Willow River State Park - Weekend camping has been sold out all summer. Cancels are very rare. Even on weeknights the campground has been nearly half full with most electrical sites being taken. Weekend day use has been heavy. Be prepared to walk a mile or more to Willow Falls on the weekends. Only a lucky few will get the 12 parking spaces at the top of the hill closest to the falls. If you carry it in, please carry it out so the falls area stays clean for all to enjoy. An un-crowded hike would be out the Purple then up the Brown, around the Red, and out the Orange to where it crosses the park road. Return the way you walked. Various out and back possibilities are available over on the Nelson Farm trail. The trail is still not complete but it has been mowed. Fishing reports indicate spotty results from shore. Bugs are generally not much of a nuisance at Willow. Universe in the Park will be here Friday night, Aug. 9 at the Nature Center starting at 8 p.m.- Jeffrey L. Bolte, visitor services associate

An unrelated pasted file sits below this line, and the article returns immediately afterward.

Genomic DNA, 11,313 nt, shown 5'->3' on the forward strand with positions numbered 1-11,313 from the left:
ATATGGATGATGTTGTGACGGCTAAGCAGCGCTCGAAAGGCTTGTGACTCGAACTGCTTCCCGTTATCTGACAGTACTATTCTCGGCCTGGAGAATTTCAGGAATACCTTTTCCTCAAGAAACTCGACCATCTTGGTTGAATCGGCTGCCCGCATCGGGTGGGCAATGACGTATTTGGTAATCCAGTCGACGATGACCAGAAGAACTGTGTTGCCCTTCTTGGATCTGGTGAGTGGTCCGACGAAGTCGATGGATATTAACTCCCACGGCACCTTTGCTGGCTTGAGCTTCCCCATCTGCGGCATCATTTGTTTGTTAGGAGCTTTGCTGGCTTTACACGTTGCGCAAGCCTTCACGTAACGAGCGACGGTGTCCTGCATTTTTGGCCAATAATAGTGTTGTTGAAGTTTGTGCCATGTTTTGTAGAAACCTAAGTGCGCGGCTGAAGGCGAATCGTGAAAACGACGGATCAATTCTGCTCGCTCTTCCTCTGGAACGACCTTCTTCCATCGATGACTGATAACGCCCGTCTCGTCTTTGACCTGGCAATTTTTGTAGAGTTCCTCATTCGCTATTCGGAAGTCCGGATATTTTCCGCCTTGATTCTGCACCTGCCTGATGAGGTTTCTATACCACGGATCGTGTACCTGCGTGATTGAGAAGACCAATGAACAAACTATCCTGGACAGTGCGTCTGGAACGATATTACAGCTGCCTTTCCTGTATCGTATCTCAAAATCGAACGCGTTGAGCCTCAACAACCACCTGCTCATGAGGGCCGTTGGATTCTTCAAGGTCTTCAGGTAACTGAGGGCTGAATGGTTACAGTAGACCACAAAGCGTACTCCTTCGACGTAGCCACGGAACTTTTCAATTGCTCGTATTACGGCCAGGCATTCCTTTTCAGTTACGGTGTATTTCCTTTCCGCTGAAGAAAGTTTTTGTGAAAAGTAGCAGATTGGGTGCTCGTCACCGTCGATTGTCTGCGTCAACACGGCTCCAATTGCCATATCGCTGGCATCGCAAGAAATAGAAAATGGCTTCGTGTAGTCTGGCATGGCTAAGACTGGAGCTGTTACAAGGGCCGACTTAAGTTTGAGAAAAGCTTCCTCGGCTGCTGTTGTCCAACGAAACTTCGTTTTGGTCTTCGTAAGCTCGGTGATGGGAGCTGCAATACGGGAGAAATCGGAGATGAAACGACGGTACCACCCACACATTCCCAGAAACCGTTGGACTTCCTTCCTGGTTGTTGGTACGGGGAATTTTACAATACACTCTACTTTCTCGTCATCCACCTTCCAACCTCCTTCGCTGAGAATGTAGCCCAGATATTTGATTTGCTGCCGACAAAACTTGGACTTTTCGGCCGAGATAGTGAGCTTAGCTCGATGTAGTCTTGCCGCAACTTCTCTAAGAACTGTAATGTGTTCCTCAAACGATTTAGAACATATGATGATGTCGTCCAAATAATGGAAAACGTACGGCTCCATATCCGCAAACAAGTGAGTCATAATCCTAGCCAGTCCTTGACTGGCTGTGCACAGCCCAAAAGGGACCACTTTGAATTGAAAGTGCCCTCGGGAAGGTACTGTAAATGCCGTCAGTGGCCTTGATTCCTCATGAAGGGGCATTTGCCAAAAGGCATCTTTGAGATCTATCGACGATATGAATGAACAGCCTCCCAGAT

Black River Falls DNR Service Center area
Black River State Forest - Cooler than average temperatures are in the forecast through the weekend with highs expected to be in the low 70s. Perfect for camping. The wildcat loop all-terrain vehicle and UTV trails will re-open by this coming weekend. All other trails are open for riding. Trails were groomed two weeks ago and are in fair condition for riding. Crews are working on the Pray connector to improve three key wetland crossings. This work helps maintain the long term sustainability of the trail system. - Peter Bakken, superintendent
Wisconsin Rapids DNR Service Center area
Buckhorn State Park - Visitors over the weekend were swimming, hiking, geocaching, fishing, canoeing and kayaking. Mosquitoes are here - remember to bring bug spray and thermocells. There are less than earlier! There is some green algae, floating around the lake and at times it is near our shores. This past weekend the lake was great for fishing and swimming. Saturday, August 10 join us at the amphitheater from 10 a.m.-noon to meet Smokey Bear and celebrate his birthday. - Heather Wolf, park manager
Roche-A-Cri State Park - Join us from 2-4 p.m. Aug. 10 to meet Smokey Bear and celebrate his birthday. - Heather Wolf, park manager